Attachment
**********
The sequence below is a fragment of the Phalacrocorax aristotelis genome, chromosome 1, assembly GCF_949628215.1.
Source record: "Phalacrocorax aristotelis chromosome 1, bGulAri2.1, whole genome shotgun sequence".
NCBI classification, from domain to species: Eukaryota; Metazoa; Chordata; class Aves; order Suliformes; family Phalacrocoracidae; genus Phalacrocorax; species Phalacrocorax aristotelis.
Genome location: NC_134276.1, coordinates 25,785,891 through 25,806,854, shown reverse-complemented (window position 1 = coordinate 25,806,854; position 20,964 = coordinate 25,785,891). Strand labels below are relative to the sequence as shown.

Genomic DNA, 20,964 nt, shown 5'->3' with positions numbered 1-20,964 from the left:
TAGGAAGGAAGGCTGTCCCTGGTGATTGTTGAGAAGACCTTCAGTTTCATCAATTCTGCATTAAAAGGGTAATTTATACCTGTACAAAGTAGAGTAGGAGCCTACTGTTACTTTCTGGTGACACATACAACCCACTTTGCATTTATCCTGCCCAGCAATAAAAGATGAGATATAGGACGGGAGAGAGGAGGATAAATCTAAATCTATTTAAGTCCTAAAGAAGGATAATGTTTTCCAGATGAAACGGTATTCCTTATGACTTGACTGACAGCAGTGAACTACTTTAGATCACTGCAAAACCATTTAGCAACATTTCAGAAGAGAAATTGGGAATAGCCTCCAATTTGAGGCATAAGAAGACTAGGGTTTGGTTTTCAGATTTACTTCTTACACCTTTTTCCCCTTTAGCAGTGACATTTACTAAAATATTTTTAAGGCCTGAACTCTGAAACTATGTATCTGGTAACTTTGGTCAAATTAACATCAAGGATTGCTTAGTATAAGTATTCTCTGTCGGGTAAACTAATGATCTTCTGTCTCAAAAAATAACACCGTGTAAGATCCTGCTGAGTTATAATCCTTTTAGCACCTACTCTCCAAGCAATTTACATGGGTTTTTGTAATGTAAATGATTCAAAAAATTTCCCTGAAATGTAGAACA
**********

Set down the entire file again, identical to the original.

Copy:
The sequence below is a fragment of the Phalacrocorax aristotelis genome, chromosome 1, assembly GCF_949628215.1.
Source record: "Phalacrocorax aristotelis chromosome 1, bGulAri2.1, whole genome shotgun sequence".
NCBI classification, from domain to species: Eukaryota; Metazoa; Chordata; class Aves; order Suliformes; family Phalacrocoracidae; genus Phalacrocorax; species Phalacrocorax aristotelis.
Genome location: NC_134276.1, coordinates 25,785,891 through 25,806,854, shown reverse-complemented (window position 1 = coordinate 25,806,854; position 20,964 = coordinate 25,785,891). Strand labels below are relative to the sequence as shown.

Genomic DNA, 20,964 nt, shown 5'->3' with positions numbered 1-20,964 from the left:
TAGGAAGGAAGGCTGTCCCTGGTGATTGTTGAGAAGACCTTCAGTTTCATCAATTCTGCATTAAAAGGGTAATTTATACCTGTACAAAGTAGAGTAGGAGCCTACTGTTACTTTCTGGTGACACATACAACCCACTTTGCATTTATCCTGCCCAGCAATAAAAGATGAGATATAGGACGGGAGAGAGGAGGATAAATCTAAATCTATTTAAGTCCTAAAGAAGGATAATGTTTTCCAGATGAAACGGTATTCCTTATGACTTGACTGACAGCAGTGAACTACTTTAGATCACTGCAAAACCATTTAGCAACATTTCAGAAGAGAAATTGGGAATAGCCTCCAATTTGAGGCATAAGAAGACTAGGGTTTGGTTTTCAGATTTACTTCTTACACCTTTTTCCCCTTTAGCAGTGACATTTACTAAAATATTTTTAAGGCCTGAACTCTGAAACTATGTATCTGGTAACTTTGGTCAAATTAACATCAAGGATTGCTTAGTATAAGTATTCTCTGTCGGGTAAACTAATGATCTTCTGTCTCAAAAAATAACACCGTGTAAGATCCTGCTGAGTTATAATCCTTTTAGCACCTACTCTCCAAGCAATTTACATGGGTTTTTGTAATGTAAATGATTCAAAAAATTTCCCTGAAATGTAGAACA